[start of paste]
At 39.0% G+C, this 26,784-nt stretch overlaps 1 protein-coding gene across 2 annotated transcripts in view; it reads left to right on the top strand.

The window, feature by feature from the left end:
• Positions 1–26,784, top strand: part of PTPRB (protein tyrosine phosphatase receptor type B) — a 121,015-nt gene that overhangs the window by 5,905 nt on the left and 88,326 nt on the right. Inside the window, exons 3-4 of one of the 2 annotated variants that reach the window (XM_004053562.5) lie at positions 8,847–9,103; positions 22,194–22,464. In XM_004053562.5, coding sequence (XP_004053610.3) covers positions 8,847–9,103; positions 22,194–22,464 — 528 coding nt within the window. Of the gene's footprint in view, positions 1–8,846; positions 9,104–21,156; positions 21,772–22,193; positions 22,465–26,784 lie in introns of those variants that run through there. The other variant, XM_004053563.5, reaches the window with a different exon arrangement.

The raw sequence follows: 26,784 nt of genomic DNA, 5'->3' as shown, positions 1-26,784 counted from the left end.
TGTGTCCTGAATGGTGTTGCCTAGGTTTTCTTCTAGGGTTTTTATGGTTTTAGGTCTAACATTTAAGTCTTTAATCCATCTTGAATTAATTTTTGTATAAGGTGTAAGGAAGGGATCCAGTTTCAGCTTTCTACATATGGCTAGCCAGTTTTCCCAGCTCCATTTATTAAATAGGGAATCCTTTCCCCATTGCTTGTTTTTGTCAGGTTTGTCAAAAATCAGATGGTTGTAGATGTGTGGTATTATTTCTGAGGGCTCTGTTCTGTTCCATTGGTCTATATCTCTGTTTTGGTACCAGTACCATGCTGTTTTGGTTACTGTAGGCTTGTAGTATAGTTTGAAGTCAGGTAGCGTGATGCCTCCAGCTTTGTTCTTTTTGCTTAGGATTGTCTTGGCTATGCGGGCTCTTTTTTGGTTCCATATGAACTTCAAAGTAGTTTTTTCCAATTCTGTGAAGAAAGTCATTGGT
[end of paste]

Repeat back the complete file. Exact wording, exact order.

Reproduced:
At 39.0% G+C, this 26,784-nt stretch overlaps 1 protein-coding gene across 2 annotated transcripts in view; it reads left to right on the top strand.

The window, feature by feature from the left end:
• Positions 1–26,784, top strand: part of PTPRB (protein tyrosine phosphatase receptor type B) — a 121,015-nt gene that overhangs the window by 5,905 nt on the left and 88,326 nt on the right. Inside the window, exons 3-4 of one of the 2 annotated variants that reach the window (XM_004053562.5) lie at positions 8,847–9,103; positions 22,194–22,464. In XM_004053562.5, coding sequence (XP_004053610.3) covers positions 8,847–9,103; positions 22,194–22,464 — 528 coding nt within the window. Of the gene's footprint in view, positions 1–8,846; positions 9,104–21,156; positions 21,772–22,193; positions 22,465–26,784 lie in introns of those variants that run through there. The other variant, XM_004053563.5, reaches the window with a different exon arrangement.

The raw sequence follows: 26,784 nt of genomic DNA, 5'->3' as shown, positions 1-26,784 counted from the left end.
TGTGTCCTGAATGGTGTTGCCTAGGTTTTCTTCTAGGGTTTTTATGGTTTTAGGTCTAACATTTAAGTCTTTAATCCATCTTGAATTAATTTTTGTATAAGGTGTAAGGAAGGGATCCAGTTTCAGCTTTCTACATATGGCTAGCCAGTTTTCCCAGCTCCATTTATTAAATAGGGAATCCTTTCCCCATTGCTTGTTTTTGTCAGGTTTGTCAAAAATCAGATGGTTGTAGATGTGTGGTATTATTTCTGAGGGCTCTGTTCTGTTCCATTGGTCTATATCTCTGTTTTGGTACCAGTACCATGCTGTTTTGGTTACTGTAGGCTTGTAGTATAGTTTGAAGTCAGGTAGCGTGATGCCTCCAGCTTTGTTCTTTTTGCTTAGGATTGTCTTGGCTATGCGGGCTCTTTTTTGGTTCCATATGAACTTCAAAGTAGTTTTTTCCAATTCTGTGAAGAAAGTCATTGGT